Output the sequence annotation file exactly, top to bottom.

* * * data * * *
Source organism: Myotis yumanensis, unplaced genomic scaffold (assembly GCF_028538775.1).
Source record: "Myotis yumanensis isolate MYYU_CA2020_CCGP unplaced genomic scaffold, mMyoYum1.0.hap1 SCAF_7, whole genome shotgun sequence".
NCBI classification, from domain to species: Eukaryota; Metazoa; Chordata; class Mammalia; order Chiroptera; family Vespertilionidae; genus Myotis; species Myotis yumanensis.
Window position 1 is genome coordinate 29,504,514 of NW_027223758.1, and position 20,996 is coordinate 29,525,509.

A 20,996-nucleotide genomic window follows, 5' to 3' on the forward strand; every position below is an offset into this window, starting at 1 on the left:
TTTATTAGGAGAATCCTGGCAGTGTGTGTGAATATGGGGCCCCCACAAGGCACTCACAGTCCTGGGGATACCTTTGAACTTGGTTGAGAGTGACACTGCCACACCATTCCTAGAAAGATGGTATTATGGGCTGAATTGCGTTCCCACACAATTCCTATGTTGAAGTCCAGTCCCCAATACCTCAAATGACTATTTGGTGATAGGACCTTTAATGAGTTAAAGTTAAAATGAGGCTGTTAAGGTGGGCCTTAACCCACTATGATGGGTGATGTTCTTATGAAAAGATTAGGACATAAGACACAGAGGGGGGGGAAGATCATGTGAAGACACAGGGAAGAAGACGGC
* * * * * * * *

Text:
Source organism: Myotis yumanensis, unplaced genomic scaffold (assembly GCF_028538775.1).
Source record: "Myotis yumanensis isolate MYYU_CA2020_CCGP unplaced genomic scaffold, mMyoYum1.0.hap1 SCAF_7, whole genome shotgun sequence".
NCBI classification, from domain to species: Eukaryota; Metazoa; Chordata; class Mammalia; order Chiroptera; family Vespertilionidae; genus Myotis; species Myotis yumanensis.
Window position 1 is genome coordinate 29,504,514 of NW_027223758.1, and position 20,996 is coordinate 29,525,509.

A 20,996-nucleotide genomic window follows, 5' to 3' on the forward strand; every position below is an offset into this window, starting at 1 on the left:
TTTATTAGGAGAATCCTGGCAGTGTGTGTGAATATGGGGCCCCCACAAGGCACTCACAGTCCTGGGGATACCTTTGAACTTGGTTGAGAGTGACACTGCCACACCATTCCTAGAAAGATGGTATTATGGGCTGAATTGCGTTCCCACACAATTCCTATGTTGAAGTCCAGTCCCCAATACCTCAAATGACTATTTGGTGATAGGACCTTTAATGAGTTAAAGTTAAAATGAGGCTGTTAAGGTGGGCCTTAACCCACTATGATGGGTGATGTTCTTATGAAAAGATTAGGACATAAGACACAGAGGGGGGGGAAGATCATGTGAAGACACAGGGAAGAAGACGGC